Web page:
Credit Score: All You Need to Know

“Confused what Credit Score is? We’ll help you answer that question and more. Check this out now!”

All About Credit Score

Your credit score determines your eligibility for credit cards, home loans, car loans, student loans, apartment rentals and even certain job positions. It can mean the difference between a reasonable or exorbitant interest rate, and the difference between an affordable or excruciating insurance rate. There are few, if any, 3-digit numbers that hold so much power.

Where can I find my credit score?
Once a year, federal law entitles you to a free credit report from each of the 3 major credit bureaus. If denied credit, you’re eligible for an additional report. To view your free credit report, simply go to AnnualCreditReport.com.

Unfortunately, getting a free credit score is a little more difficult and a bit more costly. You can obtain your credit score from a number of websites, but they all demand a membership fee. However, the fee generally comes with a grace period in which you can avoid paying if you cancel your account.

What is a credit score? And how is it different from a credit report?
Your credit score—also known as a FICO score—is a 3-digit number that summarizes your creditworthiness. Ranging from 300 (worst) to 850 (best), your credit score tells lenders how likely you are to pay back loans. Your primary score is determined by Fair Isaac Corporation (hence “FICO”) and is considered the most accurate assessment. The 3 major credit bureaus (Equifax, Experian and TransUnion) also issue credit scores that vary slightly from bureau to bureau.

A credit report is an in-depth analysis of your creditworthiness issued by the credit bureaus, a detailed examination of the components that comprise your credit score. You’re entitled to a free report from each of the 3 bureaus once a year—twice if you’re rejected for credit. You should check your credit report regularly and report discrepancies immediately. Mistakes in credit reports happen more often than you might think and can have adverse effects on your credit score. You can view your free credit report (like really, truly, totally, 100% free) at AnnualCreditReport.com.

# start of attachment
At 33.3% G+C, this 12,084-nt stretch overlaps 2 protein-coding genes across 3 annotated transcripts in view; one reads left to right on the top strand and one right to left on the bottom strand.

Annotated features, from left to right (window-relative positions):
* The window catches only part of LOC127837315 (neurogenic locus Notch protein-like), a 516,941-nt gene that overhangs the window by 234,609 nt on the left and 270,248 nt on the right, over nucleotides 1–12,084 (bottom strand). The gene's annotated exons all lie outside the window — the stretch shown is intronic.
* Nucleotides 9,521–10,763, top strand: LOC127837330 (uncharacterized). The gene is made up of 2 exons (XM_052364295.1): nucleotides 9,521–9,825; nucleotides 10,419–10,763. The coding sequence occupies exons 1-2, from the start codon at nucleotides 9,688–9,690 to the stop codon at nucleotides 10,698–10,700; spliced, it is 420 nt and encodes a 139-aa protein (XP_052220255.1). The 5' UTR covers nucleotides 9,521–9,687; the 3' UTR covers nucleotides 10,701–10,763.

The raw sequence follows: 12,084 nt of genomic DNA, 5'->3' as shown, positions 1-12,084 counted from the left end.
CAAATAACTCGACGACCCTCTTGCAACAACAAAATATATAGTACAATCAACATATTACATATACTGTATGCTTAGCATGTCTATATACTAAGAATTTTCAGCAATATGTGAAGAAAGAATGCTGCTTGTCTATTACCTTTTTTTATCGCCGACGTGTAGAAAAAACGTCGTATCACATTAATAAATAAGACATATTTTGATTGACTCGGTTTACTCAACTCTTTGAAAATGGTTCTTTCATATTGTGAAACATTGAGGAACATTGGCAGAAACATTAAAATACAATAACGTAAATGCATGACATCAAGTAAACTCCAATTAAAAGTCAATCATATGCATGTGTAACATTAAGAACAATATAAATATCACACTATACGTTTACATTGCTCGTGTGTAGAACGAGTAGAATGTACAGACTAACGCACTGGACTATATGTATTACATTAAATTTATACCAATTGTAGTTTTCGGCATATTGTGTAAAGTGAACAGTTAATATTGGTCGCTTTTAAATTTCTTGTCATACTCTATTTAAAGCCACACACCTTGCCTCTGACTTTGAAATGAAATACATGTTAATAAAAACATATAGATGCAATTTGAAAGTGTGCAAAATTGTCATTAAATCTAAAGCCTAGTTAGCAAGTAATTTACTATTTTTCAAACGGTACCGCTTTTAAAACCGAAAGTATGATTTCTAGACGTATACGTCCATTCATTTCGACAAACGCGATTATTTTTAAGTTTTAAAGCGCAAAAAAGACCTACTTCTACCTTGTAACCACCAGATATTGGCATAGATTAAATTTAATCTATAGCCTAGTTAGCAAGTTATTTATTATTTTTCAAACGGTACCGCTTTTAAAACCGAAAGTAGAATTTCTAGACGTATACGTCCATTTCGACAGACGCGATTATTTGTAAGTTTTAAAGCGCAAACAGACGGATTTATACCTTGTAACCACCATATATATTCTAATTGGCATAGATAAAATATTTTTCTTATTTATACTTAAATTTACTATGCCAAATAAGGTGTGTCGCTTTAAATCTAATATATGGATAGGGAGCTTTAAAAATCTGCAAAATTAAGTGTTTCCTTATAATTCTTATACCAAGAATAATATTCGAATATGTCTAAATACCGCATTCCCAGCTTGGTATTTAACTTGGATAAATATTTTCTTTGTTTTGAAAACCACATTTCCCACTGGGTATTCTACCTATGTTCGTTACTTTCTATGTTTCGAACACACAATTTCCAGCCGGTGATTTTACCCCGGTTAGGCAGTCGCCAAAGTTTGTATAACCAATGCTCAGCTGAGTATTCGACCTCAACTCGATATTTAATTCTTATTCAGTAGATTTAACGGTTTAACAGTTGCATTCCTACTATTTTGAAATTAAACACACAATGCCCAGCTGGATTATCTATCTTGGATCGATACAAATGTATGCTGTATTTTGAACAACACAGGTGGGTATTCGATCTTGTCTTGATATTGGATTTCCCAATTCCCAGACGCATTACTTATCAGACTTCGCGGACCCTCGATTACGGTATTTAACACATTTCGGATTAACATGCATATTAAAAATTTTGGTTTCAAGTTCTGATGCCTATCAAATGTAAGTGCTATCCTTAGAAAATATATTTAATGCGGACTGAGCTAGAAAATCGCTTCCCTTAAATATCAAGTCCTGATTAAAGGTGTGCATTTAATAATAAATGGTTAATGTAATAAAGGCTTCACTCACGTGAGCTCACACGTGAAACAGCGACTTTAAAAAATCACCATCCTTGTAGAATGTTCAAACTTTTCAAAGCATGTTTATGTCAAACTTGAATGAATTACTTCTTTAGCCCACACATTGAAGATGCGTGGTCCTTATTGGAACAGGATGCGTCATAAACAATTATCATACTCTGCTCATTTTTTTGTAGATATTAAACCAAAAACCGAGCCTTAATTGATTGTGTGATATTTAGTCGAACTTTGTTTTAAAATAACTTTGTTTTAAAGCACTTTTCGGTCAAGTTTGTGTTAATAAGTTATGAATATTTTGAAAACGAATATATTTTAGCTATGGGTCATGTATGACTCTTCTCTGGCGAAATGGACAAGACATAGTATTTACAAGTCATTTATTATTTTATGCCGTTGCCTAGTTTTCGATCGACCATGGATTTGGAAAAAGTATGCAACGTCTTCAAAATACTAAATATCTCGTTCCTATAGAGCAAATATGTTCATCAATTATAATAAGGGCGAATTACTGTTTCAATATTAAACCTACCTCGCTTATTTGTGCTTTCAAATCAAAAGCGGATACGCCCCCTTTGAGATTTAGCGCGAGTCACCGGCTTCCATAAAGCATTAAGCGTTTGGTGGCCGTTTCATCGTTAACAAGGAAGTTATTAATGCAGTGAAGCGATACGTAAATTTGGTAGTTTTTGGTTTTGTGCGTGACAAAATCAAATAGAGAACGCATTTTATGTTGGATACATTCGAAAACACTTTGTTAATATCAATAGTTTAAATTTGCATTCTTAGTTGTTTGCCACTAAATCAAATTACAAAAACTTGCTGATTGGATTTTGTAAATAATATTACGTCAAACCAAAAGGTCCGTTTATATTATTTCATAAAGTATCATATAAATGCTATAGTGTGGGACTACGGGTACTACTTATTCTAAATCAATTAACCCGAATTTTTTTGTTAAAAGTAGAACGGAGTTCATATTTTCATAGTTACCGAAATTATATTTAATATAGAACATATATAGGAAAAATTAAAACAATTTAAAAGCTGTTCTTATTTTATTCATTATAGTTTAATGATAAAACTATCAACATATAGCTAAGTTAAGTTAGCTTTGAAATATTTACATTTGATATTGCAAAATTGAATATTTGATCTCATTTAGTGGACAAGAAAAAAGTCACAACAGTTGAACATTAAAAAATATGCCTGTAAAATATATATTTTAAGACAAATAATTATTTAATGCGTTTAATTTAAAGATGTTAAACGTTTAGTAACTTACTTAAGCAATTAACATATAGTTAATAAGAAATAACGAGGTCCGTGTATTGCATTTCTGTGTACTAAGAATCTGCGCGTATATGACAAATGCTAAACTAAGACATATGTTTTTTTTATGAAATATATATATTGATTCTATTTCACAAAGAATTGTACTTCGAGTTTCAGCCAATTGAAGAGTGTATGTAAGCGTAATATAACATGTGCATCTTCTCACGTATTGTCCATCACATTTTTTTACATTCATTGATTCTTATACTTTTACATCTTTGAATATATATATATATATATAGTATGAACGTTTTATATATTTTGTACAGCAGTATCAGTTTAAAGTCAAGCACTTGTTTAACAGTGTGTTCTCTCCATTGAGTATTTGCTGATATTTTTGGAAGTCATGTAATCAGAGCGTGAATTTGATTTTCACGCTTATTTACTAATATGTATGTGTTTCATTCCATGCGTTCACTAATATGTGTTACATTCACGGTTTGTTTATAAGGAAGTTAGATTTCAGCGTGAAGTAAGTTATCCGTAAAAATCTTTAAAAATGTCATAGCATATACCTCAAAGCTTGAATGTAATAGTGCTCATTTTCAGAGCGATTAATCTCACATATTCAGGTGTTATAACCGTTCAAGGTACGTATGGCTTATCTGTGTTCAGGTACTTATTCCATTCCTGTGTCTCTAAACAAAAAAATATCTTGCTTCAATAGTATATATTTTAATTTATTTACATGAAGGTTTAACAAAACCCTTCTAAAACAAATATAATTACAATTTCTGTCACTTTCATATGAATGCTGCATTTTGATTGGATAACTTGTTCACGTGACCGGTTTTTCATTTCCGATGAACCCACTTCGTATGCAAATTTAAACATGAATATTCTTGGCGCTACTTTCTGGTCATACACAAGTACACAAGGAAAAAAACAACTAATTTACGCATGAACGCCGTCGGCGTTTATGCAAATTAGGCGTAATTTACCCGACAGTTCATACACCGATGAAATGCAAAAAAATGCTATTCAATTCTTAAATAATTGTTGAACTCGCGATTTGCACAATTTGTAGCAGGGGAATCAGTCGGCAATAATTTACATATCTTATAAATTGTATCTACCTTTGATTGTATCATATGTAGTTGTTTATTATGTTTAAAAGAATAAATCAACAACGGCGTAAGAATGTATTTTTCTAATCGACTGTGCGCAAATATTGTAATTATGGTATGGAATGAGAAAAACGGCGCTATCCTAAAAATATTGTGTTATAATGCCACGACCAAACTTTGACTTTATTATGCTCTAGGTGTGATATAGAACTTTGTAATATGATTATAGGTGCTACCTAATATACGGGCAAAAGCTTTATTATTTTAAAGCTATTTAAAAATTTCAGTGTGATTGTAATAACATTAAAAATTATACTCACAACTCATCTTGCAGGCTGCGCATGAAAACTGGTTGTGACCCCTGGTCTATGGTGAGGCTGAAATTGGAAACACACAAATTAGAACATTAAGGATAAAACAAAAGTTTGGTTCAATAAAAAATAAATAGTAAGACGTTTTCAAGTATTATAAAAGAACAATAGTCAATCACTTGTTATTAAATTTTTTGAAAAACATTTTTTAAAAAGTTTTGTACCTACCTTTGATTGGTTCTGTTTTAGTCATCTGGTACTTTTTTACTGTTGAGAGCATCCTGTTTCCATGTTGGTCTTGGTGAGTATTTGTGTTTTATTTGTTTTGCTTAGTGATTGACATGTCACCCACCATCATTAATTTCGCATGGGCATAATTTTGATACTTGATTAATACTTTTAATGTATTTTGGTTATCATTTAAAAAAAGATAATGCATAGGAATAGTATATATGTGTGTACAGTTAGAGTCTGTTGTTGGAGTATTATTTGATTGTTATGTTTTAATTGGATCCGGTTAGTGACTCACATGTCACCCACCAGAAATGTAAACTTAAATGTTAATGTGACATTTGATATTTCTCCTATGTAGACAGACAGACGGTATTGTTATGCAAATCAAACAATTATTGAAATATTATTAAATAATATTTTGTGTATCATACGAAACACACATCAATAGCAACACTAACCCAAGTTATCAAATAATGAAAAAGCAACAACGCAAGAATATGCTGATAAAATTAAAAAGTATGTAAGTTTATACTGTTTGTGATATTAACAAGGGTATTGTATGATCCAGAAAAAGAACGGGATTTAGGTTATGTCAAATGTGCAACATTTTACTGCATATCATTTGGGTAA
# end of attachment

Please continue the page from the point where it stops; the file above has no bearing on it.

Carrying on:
How is my credit score calculated?
Your credit score is contingent on a number of factors that can be summarized in 5 categories:

  • Payment History (35% of your FICO score): Making payments boosts your score. Missing payments destroys it. Recent history has a greater impact.
  • Amounts Owed (30% of your FICO score): Debt can hurt your score, though installment loans (like student loans) are actually beneficial if you keep up with payments. Your debt-to-credit-limit ratio is also important. Letting debt come too near your spending limit reflects poorly on your creditworthiness.
  • Length of Credit History (15% of your FICO score): The age of your accounts is taken into consideration. Old accounts earn more trust, while new accounts are regarded with suspicion.
  • New Credit (10% of your FICO score): This category looks at recent credit acquisitions and inquiries into your credit score. Too many new credit lines or too many inquiries in a short period of time look bad.
  • Types of credit used (10% of your FICO score): Different kinds of credit impact your score in different ways. The best way to score points here is to diversify your credit types.

How do I raise my credit score?
Establishing credit is easier than you might think. A good credit score starts with smart spending. More at What’s My Credit Score?

You can also watch this video to know more about Credit Score:

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Debt Relief Solutions: 6 Ways to Get Out

“Looking for debt relief solutions? There are six main forms of debt relief solutions and choosing the right debt relief solution can be one of the most important financial decisions of your life. Read what these solutions are below…”

There are tons of debt relief solutions

There are tons of debt relief solutions

Each of the six choices offers positives and negatives, and no one choice is right for everyone in every situation. Debt relief is a broad term that defines many different types of debt relief solutions, including struggling to pay your loans, credit counseling, debt settlement or debt resolution programs, mortgage refinance loans, and two types of bankruptcy.